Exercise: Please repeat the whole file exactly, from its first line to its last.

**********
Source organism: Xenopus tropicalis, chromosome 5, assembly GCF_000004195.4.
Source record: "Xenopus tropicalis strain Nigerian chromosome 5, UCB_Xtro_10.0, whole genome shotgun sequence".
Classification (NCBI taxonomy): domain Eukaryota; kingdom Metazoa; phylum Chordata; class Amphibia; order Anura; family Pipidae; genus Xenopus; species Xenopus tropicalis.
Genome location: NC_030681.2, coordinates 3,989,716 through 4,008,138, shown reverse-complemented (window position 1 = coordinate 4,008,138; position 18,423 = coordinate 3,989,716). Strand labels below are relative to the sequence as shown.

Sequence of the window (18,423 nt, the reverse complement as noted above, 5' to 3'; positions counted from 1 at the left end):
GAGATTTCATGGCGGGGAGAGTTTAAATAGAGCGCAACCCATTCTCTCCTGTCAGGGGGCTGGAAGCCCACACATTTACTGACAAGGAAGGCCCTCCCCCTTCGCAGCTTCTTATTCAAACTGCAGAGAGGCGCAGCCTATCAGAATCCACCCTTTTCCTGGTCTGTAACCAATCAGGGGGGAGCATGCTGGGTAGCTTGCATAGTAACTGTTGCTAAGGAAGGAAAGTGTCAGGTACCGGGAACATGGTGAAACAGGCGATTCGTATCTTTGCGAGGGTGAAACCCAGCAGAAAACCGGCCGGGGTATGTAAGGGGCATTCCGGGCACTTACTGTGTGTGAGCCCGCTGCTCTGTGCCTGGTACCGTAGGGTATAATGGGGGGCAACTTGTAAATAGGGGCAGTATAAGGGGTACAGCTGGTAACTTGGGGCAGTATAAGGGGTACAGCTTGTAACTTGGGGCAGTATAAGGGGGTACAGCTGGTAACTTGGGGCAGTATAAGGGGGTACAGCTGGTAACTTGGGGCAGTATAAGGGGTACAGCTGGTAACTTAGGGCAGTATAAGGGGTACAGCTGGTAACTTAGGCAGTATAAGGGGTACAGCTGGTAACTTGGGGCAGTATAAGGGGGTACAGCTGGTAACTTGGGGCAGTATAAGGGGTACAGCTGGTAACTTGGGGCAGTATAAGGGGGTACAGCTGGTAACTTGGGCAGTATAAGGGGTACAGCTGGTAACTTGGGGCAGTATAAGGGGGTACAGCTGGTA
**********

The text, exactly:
Source organism: Xenopus tropicalis, chromosome 5, assembly GCF_000004195.4.
Source record: "Xenopus tropicalis strain Nigerian chromosome 5, UCB_Xtro_10.0, whole genome shotgun sequence".
Classification (NCBI taxonomy): domain Eukaryota; kingdom Metazoa; phylum Chordata; class Amphibia; order Anura; family Pipidae; genus Xenopus; species Xenopus tropicalis.
Genome location: NC_030681.2, coordinates 3,989,716 through 4,008,138, shown reverse-complemented (window position 1 = coordinate 4,008,138; position 18,423 = coordinate 3,989,716). Strand labels below are relative to the sequence as shown.

Sequence of the window (18,423 nt, the reverse complement as noted above, 5' to 3'; positions counted from 1 at the left end):
GAGATTTCATGGCGGGGAGAGTTTAAATAGAGCGCAACCCATTCTCTCCTGTCAGGGGGCTGGAAGCCCACACATTTACTGACAAGGAAGGCCCTCCCCCTTCGCAGCTTCTTATTCAAACTGCAGAGAGGCGCAGCCTATCAGAATCCACCCTTTTCCTGGTCTGTAACCAATCAGGGGGGAGCATGCTGGGTAGCTTGCATAGTAACTGTTGCTAAGGAAGGAAAGTGTCAGGTACCGGGAACATGGTGAAACAGGCGATTCGTATCTTTGCGAGGGTGAAACCCAGCAGAAAACCGGCCGGGGTATGTAAGGGGCATTCCGGGCACTTACTGTGTGTGAGCCCGCTGCTCTGTGCCTGGTACCGTAGGGTATAATGGGGGGCAACTTGTAAATAGGGGCAGTATAAGGGGTACAGCTGGTAACTTGGGGCAGTATAAGGGGTACAGCTTGTAACTTGGGGCAGTATAAGGGGGTACAGCTGGTAACTTGGGGCAGTATAAGGGGGTACAGCTGGTAACTTGGGGCAGTATAAGGGGTACAGCTGGTAACTTAGGGCAGTATAAGGGGTACAGCTGGTAACTTAGGCAGTATAAGGGGTACAGCTGGTAACTTGGGGCAGTATAAGGGGGTACAGCTGGTAACTTGGGGCAGTATAAGGGGTACAGCTGGTAACTTGGGGCAGTATAAGGGGGTACAGCTGGTAACTTGGGCAGTATAAGGGGTACAGCTGGTAACTTGGGGCAGTATAAGGGGGTACAGCTGGTA